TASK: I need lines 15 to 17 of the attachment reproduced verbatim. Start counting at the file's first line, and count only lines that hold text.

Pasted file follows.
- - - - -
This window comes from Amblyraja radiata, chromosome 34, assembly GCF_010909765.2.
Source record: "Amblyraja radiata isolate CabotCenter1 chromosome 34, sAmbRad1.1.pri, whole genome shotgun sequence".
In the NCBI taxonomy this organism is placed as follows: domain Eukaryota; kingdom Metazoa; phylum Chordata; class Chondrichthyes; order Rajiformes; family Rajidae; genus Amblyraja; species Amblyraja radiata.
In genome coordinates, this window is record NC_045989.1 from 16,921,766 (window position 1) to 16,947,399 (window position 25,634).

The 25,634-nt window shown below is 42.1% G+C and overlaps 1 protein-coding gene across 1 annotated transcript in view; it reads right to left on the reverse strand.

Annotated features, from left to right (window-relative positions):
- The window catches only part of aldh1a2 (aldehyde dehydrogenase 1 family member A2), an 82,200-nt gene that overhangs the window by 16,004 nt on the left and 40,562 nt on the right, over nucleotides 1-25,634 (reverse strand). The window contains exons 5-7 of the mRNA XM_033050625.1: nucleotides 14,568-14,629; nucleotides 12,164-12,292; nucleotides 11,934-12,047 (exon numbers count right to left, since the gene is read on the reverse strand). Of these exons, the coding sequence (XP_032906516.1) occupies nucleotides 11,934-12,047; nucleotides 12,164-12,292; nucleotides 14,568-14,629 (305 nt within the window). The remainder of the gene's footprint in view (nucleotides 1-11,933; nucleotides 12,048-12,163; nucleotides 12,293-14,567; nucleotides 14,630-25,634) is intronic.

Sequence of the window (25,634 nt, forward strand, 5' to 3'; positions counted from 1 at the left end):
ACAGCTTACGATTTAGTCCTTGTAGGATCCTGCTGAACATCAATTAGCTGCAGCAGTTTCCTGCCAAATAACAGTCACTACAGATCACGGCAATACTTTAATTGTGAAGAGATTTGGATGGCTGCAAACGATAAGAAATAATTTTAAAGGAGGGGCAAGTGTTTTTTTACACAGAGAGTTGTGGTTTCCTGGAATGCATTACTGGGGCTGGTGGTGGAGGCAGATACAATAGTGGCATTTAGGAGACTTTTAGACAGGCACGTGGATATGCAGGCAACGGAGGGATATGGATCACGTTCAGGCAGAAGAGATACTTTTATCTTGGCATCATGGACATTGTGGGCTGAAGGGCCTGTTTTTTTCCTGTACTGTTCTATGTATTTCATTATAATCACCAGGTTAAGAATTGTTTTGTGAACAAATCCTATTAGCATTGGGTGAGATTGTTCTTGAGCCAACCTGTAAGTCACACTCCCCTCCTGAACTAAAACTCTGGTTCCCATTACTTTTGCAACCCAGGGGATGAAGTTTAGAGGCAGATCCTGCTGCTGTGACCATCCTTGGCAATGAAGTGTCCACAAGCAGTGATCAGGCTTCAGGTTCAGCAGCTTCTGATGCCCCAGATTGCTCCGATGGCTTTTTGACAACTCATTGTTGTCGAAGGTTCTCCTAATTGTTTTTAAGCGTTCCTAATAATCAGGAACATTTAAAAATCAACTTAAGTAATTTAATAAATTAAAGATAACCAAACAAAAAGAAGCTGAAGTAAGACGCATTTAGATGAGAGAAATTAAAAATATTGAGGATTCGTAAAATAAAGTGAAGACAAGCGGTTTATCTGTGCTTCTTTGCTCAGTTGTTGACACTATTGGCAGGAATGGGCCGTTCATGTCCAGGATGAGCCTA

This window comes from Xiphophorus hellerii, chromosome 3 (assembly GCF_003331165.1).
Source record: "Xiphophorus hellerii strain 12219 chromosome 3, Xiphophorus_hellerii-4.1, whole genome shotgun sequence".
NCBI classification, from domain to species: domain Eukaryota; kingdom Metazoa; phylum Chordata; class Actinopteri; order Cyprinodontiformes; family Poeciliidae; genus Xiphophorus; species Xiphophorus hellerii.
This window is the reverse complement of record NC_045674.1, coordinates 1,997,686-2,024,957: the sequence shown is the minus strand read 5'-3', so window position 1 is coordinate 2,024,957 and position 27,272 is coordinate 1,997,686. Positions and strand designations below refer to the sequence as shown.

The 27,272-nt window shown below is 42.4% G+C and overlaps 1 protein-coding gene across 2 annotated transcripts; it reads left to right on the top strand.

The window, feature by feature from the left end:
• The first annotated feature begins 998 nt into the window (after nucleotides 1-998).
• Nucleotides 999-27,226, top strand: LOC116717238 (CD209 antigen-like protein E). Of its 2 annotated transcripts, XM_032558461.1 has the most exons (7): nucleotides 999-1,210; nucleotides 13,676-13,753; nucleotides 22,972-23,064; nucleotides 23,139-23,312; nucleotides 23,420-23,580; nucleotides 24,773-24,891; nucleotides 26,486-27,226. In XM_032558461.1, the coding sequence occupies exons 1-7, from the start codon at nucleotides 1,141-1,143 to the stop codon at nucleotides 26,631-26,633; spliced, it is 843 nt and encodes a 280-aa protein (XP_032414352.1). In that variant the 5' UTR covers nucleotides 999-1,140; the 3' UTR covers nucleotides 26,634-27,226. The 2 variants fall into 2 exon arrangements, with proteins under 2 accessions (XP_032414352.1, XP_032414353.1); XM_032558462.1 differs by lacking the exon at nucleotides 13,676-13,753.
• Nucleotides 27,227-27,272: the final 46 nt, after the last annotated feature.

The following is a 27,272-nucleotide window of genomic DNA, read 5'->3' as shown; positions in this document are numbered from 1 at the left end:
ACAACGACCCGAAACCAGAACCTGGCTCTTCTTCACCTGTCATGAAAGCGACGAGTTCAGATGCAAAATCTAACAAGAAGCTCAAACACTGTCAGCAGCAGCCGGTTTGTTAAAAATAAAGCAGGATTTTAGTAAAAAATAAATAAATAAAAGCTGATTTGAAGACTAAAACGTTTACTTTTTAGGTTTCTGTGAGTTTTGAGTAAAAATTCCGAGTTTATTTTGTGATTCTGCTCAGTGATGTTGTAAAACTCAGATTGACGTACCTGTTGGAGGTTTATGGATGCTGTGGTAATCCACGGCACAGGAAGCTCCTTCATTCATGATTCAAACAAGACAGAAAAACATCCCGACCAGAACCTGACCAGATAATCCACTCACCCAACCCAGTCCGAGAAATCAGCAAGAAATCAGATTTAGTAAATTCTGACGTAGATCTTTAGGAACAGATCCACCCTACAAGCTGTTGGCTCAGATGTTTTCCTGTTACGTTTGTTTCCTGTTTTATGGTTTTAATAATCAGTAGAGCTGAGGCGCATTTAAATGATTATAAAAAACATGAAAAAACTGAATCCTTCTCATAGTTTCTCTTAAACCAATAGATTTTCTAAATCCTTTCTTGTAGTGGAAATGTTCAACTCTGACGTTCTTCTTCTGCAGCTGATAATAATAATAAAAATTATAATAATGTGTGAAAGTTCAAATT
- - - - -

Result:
The window, feature by feature from the left end:
• The first annotated feature begins 998 nt into the window (after nucleotides 1-998).
• Nucleotides 999-27,226, top strand: LOC116717238 (CD209 antigen-like protein E). Of its 2 annotated transcripts, XM_032558461.1 has the most exons (7): nucleotides 999-1,210; nucleotides 13,676-13,753; nucleotides 22,972-23,064; nucleotides 23,139-23,312; nucleotides 23,420-23,580; nucleotides 24,773-24,891; nucleotides 26,486-27,226. In XM_032558461.1, the coding sequence occupies exons 1-7, from the start codon at nucleotides 1,141-1,143 to the stop codon at nucleotides 26,631-26,633; spliced, it is 843 nt and encodes a 280-aa protein (XP_032414352.1). In that variant the 5' UTR covers nucleotides 999-1,140; the 3' UTR covers nucleotides 26,634-27,226. The 2 variants fall into 2 exon arrangements, with proteins under 2 accessions (XP_032414352.1, XP_032414353.1); XM_032558462.1 differs by lacking the exon at nucleotides 13,676-13,753.